Comics Features

REVIEW: Outré Volume Four – Silence

Written by Patrick Smith

Silence is the latest offering from Outré Press, just released on December 5th. It’s presented with a bracing clarity of purpose, as part of a cogent and compelling series of anthologies. You can read our reviews of preceding volumes, right here. No overbearing editorial direction is proffered to the selected creators. They simply provide the theme and it’s entirely for the producers to develop their respective visions as they see fit. In this instance, the theme is silence.

This is a book that makes an assured first impression. Giles Crawford’s captivating cover illustration is wittily on-message and Magnus Aspli has provided a delicate design for the book which uses breadth of space and smart typography to reinforce the motif. Another striking aspect is that the storytelling throughout is free of the encumbrances of the written word. Not a word balloon, thought bubble or caption in sight. Entirely appropriate as it is refreshing, it provokes an eagerness to discover how each band has chosen to play in this intriguing conceptual pen.

Planetary Rings, from Bret Bernal, Alex Diotto and Jon Scrivens is a slice of science fiction that examines a particular moment of crisis in a relationship. One party is a traveller between the stars and the other, simply is not. The lilac-hued colour scheme is vivid and suitably non-terran. There’s drama and emotion in just about every single panel.

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Devon Wong, Peter Mason and Kóte Carvajal deliver a menacing and disturbing piece, The Language of Violence. The artwork is both eerie and beguiling as the mysteries of the protagonist, a hard-working family man, are subtly revealed. The panelling and layouts are deftly adjusted within each page; delineating each stage in this story’s progression and cunningly supported by shifts in the colour palette.

Peon from Lex Wilson and Kelly Willams is a sprightly romp of a tale. Actually, that’s just too mild a way of expressing it. It’s bursting with so much kinetic energy that you’ll be breathless, upon its conclusion. It’s a thrilling short-story of a battle against seemingly hopeless odds, featuring an underdog that will make you smile, perhaps even laugh out loud, before the day is done.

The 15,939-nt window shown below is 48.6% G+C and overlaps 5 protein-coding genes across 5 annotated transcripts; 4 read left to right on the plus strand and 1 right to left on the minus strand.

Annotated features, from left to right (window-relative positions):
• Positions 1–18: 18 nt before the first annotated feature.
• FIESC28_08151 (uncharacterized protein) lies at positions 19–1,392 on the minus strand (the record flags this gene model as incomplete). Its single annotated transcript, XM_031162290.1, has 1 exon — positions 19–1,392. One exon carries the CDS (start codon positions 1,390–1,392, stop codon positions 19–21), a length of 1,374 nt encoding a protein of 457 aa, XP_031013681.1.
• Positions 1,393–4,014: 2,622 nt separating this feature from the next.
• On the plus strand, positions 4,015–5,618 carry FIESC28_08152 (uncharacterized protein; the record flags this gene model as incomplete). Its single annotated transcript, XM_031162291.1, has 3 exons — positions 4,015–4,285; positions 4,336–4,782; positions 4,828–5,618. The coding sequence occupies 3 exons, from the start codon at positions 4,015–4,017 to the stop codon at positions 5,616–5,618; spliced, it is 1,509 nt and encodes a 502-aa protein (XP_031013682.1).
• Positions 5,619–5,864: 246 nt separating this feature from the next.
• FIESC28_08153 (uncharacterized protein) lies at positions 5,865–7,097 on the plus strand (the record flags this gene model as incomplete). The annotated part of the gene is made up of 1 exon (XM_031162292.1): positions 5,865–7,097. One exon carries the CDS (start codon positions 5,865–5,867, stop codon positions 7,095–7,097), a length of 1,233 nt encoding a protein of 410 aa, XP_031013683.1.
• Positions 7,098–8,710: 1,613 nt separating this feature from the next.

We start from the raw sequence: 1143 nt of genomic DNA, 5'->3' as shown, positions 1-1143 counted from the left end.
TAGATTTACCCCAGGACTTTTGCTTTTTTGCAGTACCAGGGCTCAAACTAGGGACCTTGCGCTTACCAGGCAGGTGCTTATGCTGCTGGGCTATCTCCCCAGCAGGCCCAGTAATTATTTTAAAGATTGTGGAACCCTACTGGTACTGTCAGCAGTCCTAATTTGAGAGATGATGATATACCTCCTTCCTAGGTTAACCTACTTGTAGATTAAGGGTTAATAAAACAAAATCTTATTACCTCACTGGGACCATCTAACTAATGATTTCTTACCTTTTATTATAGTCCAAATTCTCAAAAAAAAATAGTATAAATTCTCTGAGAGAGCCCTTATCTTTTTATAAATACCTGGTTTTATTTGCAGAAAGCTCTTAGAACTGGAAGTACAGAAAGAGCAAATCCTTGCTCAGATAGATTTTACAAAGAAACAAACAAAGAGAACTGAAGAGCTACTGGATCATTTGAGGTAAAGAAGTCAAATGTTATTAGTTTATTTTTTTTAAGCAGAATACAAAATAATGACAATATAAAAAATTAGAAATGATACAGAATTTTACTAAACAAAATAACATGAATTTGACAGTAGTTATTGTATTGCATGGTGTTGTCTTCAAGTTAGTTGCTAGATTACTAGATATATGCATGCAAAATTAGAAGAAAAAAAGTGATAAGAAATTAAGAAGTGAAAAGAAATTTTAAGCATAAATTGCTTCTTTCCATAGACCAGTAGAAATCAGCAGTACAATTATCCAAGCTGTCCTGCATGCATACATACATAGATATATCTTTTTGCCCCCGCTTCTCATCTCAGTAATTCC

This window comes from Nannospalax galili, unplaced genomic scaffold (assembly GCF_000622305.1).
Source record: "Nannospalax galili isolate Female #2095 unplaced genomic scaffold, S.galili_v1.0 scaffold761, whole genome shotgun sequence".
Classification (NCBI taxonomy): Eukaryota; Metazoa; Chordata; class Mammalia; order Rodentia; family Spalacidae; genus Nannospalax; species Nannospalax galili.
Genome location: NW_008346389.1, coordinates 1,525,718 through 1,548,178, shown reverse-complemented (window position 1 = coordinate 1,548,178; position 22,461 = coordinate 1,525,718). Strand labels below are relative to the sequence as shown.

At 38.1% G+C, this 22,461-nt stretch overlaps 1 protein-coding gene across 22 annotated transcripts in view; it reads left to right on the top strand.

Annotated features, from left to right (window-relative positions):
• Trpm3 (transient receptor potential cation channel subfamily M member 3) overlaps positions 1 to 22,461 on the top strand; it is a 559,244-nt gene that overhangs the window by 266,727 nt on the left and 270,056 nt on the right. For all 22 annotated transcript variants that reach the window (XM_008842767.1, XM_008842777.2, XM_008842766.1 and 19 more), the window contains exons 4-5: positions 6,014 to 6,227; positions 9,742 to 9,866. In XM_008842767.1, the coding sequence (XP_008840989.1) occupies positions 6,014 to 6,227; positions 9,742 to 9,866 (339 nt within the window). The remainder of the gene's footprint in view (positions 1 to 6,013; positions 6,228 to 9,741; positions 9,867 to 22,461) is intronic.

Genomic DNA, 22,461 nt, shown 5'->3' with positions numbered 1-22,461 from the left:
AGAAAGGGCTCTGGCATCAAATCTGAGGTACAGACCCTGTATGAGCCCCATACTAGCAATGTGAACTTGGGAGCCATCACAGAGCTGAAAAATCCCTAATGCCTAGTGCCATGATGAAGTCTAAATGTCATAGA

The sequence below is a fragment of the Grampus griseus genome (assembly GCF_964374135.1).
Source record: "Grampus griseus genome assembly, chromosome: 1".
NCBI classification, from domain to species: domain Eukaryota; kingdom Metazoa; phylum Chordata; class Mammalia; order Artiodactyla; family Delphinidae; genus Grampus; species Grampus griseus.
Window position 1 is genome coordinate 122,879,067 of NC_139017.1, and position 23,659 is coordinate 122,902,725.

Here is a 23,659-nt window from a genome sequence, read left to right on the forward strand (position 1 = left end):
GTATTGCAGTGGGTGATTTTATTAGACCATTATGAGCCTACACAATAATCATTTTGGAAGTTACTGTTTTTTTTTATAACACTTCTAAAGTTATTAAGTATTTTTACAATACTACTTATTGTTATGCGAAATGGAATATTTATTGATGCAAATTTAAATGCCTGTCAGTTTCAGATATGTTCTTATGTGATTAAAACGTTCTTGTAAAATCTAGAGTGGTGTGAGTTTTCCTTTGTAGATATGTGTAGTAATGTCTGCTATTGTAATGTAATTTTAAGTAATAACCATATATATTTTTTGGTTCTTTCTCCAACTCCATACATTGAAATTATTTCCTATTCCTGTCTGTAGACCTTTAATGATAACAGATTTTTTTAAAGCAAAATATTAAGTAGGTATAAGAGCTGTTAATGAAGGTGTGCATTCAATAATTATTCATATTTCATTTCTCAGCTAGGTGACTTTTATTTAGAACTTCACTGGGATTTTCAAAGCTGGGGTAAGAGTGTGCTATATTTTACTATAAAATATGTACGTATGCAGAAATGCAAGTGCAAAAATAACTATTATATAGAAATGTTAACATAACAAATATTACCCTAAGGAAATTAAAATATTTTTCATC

The final instalment is Cyborg Witch from Dave Newbold and Joshua Jensen. In just a few pages, you’ll find yourself immersed in a savage world, brimming with possibilities for conflict and dazzlingly visceral combat. The narrative is conveyed with an adept sense of escalation. There’s a palpable mystique to this heroine, too. One can’t help wonder if she might be a distant descendant of The Man With No Name.

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These fine mythical arrangements are supplemented by two dramatic single page illustrations from Danos Philopoulos and Noel Franklin. If anything, they emphasise the considerable achievements of all the participants. They each succeed in telling a lot of story within the confines of a set subject and a brevity of pages.

Silence is an invigorating and stimulating read; each submission provokes and engages the imagination as one glides from panel-to-panel, conjuring voices, touching on all the senses, to add to each unfolding drama. This is an experience that’s certainly compounded in subsequent readings.

The final delight to behold is that this anthology, as with all previous offerings, is available for you to enjoy, for free! Outré Press are certainly achieving their aim to expose new and great voices to the world. Your time will be well spent if you make your way here and tune in to the sound of Silence.

About the author

Patrick Smith